Alas, here we have an example of a story from a great idea that doesn’t hold itself up. Sometimes just a powerful idea can hold up a whole novel, like Atwood’s Handmaid’s Tale. A book that I didn’t like, though nevertheless kept me reading just because of a powerful idea. Now, here, in Pale Fire, with a great idea, no.


Probably, which is to say most likely, which is a form of maybe, I would like this poem-story in the future. But until I reread it, let me list some suggestions from one unhumble reader to an unhumble author:


  • There is no urgency in the narrator, no need to annotate, no loss if he fails to narrated. I often wondered, couldn’t he put down the pen and live about his life? Apparently he used to obsess over the dead poet, who he tried so hard to become friends with. But after the murder, there is no risk of this obsession hurting the poet, nor any risk of hurting the narrator. My suggestion is that the police think the narrator killed the poet, keeping the assassin as a possibly made up character.
  • Or maybe the assassin is at large and is after the narrator too.
  • Or if not that, at least clarify how the narrator commits suicide at the end. According to Wiki, because I didn’t finish the book, remember, you stated in an interview that the narrator stuffs himself. Why not make that explicit from in the beginning? Saying something like “after this annotation, I will be gone.” Meaning, the narrator wants to end his life but he absolutely must finish annotating this great work because he himself never accomplished anything in his life? Just an idea. It would keep me reading.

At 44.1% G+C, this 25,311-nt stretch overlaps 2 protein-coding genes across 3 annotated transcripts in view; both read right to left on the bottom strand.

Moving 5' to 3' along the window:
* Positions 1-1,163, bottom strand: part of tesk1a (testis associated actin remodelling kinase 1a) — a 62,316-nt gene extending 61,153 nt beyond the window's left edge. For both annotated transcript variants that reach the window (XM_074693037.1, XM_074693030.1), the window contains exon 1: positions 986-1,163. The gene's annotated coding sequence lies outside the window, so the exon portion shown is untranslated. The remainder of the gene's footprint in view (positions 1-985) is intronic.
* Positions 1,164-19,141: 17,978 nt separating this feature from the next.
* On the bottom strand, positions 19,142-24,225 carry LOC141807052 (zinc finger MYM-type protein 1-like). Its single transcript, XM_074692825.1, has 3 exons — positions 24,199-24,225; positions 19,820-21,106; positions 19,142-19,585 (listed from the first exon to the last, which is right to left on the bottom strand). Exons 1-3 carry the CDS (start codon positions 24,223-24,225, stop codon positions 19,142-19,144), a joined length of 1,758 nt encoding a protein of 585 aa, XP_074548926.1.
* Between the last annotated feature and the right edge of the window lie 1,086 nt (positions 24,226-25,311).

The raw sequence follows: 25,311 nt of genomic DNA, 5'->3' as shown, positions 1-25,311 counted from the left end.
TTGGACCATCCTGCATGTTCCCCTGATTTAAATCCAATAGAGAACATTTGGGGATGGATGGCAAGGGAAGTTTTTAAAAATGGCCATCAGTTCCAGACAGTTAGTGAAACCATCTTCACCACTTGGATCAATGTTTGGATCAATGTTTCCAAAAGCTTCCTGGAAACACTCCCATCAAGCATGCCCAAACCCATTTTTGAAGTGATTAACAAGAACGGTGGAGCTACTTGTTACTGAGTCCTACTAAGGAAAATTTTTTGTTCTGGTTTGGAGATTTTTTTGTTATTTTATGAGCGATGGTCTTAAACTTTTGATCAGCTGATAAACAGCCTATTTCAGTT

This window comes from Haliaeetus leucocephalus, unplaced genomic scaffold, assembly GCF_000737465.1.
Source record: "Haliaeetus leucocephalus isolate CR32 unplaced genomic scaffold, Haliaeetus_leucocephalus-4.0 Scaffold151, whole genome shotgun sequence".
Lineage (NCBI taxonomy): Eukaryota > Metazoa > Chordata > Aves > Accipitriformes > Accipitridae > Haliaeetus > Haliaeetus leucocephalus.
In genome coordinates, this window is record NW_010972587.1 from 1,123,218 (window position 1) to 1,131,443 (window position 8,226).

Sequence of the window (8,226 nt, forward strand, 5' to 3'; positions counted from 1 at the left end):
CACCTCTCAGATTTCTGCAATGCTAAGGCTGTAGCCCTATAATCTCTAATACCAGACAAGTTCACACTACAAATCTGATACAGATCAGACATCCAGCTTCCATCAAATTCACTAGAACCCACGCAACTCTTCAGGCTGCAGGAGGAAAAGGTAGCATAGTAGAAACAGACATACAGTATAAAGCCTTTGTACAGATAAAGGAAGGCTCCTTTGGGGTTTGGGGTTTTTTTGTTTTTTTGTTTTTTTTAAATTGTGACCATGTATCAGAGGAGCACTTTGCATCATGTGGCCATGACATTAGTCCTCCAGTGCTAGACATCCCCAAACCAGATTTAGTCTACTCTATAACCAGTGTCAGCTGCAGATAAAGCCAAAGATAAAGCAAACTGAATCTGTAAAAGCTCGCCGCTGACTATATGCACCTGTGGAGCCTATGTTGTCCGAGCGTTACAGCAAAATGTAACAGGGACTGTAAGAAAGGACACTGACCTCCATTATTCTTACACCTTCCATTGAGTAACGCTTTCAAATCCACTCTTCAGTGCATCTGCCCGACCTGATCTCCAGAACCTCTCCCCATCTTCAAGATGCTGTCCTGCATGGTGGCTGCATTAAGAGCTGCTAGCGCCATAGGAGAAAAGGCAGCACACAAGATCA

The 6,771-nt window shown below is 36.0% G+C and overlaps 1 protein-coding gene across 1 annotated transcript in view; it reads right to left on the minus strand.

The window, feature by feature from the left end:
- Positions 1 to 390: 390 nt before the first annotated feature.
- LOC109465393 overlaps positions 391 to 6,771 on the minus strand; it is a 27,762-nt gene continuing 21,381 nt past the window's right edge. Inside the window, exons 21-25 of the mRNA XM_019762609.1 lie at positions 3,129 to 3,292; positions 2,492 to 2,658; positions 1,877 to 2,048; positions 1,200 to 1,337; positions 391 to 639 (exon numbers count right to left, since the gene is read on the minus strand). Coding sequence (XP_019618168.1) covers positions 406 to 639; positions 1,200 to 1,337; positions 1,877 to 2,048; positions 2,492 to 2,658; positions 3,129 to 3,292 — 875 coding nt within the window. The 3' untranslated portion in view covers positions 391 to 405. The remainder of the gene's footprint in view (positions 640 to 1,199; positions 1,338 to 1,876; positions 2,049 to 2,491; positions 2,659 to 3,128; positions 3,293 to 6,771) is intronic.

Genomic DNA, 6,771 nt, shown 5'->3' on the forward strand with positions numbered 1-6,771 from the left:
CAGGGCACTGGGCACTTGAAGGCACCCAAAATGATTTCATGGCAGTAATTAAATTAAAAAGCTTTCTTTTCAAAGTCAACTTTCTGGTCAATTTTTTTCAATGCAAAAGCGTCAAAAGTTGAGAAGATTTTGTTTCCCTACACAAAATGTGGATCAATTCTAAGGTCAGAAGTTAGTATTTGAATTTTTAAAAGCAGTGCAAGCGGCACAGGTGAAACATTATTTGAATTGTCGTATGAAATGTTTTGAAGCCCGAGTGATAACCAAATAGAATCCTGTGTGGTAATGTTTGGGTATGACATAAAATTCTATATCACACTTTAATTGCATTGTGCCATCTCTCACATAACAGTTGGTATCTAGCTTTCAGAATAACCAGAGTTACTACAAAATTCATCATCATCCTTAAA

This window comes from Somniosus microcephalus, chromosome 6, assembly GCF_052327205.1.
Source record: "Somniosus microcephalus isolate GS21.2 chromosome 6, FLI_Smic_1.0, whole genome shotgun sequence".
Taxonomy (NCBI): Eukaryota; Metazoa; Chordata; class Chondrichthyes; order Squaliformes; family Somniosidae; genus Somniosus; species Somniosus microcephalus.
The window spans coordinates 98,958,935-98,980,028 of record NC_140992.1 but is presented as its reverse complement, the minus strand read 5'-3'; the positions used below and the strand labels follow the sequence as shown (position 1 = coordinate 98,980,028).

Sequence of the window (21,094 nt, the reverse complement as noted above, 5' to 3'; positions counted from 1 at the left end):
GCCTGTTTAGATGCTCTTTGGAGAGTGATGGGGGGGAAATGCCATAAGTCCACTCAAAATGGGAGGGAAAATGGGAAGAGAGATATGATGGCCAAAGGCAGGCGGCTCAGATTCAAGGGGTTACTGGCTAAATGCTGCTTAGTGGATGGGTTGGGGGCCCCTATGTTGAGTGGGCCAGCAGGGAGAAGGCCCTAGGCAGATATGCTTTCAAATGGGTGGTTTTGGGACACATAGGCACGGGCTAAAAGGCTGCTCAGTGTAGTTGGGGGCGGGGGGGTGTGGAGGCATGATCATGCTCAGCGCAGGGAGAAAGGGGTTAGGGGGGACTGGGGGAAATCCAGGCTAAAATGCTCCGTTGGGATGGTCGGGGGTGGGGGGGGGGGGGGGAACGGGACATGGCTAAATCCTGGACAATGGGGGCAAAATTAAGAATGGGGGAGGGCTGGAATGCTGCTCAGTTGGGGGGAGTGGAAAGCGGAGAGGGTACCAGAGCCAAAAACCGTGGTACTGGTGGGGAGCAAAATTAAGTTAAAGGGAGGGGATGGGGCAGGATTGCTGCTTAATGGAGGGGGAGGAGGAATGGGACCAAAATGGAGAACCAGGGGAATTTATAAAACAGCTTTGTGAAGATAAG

• More middle act ideas: maybe the widowed wife of the poet is bringing charges against the narrator for having stalked them this whole time, or for having the only copy of the manuscript/poem. That would increase the urgency of the narrator, who must work round the clock to finish this annotation before the forces of good triumph over his evil scheme. If not this, then there most be a cost to him for stealing the manuscript in the first place! The wife never liked the narrator, so there could come to bear on the plot.
  • Other middle act ideas, you already write in slow paced, detail rich passages, but how does any of this action in the past prevent the narrator from completing his objective? As he narrators I feel this is all in the past and that it doesn’t prevent or progress the narrator at all. Objective: write the annotations. Confrontation with obstacles? None. The obstacles set in the past do not effect the meta story. The narrator is safe in his bedroom the whole book, typing away annotations and recounting the past. My suggestion then is to find a way to make the story of the exiled king and the assassin related the the objective of finishing the book.
  • Maybe telling the story of the king will reveal that the narrator is the king, but explicitly. It’s already assumed they are the same.
  • Or maybe . . . I don’t know.


Look, Professor, you are a genius. Surely you had your reasons for doing it your way. And I confess I read your book on the subway and on the sidewalk and on the plane and in a new country. Maybe I should have read it with “a pencil and a dictionary,” as you advised once in a lecture. Surely, you will reply to my suggestions with your suggestions for being a better reader.


Now that would be something — not a resubmitted version of Pale Fire, which continues to appear in the top 100 best books lists — but you helping me to become a better reader, a better person. That I would appreciate very much.


Why do you think I read your books in the first place?


All the best, and sincerely,


Iván Brave